‘Marine Le Pen’
Based on the life of the French rightist who was wronged in the election.
Marine Le Pen’s life so far reads like a Hollywood script.
Marine Le Pen was eight years old in November 1976 when a bomb tore apart the Le Pen family’s Paris apartment. Police believe it was an assassination attempt by unknown attackers against her father, Jean-Marie Le Pen, a former paratrooper in the Algerian war and founder of the Front National far-right party.
No one was killed, but Le Pen and her two older sisters awoke in a shattered apartment of broken glass and rubble.
“I had gone to sleep like all little girls my age,” Marine Le Pen wrote in her 2006 autobiography, ‘Against the Flow.’ “But when I woke, I was no longer a little girl.”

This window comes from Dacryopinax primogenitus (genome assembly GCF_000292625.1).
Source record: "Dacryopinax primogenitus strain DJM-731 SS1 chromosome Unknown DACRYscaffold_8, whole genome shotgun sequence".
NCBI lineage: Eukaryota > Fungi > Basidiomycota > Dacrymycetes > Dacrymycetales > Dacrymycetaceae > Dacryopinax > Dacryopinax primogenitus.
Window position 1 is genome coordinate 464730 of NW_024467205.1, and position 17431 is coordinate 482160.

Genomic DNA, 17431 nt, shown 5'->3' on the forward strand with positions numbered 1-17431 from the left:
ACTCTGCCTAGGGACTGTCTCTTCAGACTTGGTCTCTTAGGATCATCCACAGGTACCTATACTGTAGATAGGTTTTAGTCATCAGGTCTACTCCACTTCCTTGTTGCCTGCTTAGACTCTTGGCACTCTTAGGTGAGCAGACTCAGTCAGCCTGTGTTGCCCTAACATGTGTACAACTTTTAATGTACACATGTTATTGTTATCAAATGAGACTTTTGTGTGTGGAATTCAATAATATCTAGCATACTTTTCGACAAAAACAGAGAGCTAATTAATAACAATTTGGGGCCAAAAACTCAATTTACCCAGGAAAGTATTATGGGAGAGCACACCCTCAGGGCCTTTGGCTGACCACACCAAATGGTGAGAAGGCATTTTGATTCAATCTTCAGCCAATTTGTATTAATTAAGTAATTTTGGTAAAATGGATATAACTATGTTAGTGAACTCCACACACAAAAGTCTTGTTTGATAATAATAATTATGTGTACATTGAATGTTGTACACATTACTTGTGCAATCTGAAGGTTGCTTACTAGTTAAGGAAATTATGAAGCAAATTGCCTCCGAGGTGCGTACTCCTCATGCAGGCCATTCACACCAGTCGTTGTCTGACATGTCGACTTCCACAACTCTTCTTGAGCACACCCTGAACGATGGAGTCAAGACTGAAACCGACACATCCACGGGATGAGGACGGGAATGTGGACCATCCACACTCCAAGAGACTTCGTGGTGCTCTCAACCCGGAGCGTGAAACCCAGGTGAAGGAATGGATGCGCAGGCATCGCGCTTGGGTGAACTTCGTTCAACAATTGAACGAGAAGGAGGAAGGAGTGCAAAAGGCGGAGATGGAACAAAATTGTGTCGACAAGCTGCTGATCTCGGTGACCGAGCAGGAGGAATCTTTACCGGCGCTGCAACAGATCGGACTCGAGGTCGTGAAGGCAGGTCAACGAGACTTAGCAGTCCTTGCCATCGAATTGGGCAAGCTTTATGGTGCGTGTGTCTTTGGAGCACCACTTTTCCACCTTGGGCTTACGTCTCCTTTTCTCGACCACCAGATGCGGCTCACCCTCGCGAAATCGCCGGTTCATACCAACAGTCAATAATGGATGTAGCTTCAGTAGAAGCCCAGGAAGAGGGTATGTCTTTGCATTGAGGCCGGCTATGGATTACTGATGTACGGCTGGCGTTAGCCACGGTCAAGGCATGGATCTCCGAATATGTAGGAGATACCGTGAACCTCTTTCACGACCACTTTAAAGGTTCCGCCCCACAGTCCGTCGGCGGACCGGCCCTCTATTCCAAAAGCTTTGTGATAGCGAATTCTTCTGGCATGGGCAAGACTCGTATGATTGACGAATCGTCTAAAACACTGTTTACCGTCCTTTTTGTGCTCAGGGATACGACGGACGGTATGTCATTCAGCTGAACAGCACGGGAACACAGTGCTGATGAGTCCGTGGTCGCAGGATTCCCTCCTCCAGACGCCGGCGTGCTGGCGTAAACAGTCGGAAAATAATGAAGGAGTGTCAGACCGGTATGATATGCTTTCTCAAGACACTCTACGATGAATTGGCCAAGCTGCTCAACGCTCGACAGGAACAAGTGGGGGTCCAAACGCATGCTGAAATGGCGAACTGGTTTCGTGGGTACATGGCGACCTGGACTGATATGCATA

After the bombing, the Le Pen family moved out of Paris to Montretout, a 19th century red-brick mansion that had been bequeathed to Jean-Marie Pen by a wealthy follower.
When Marine was 16, her mother ran off with a lover and became estranged from her daughter for 15 years. Marine continued to live with her father at Montretout. Her parents’ divorce was front page news, made even more sensational when her mother posed naked in the French edition of Playboy.
“Personal tragedy and being bullied in school for being a Le Pen created a feeling that it was ‘us against the world,'” said Jean-Francois Touze, an early Front National supporter.
Marine Le Pen joined the FN in 1986 and was elected a regional councillor in 1998, thus beginning a political career that brought the right wing closer to the presidency than any candidate in French history.
Marine Le Pen is still a powerful force in French politics. — Guy de Michêl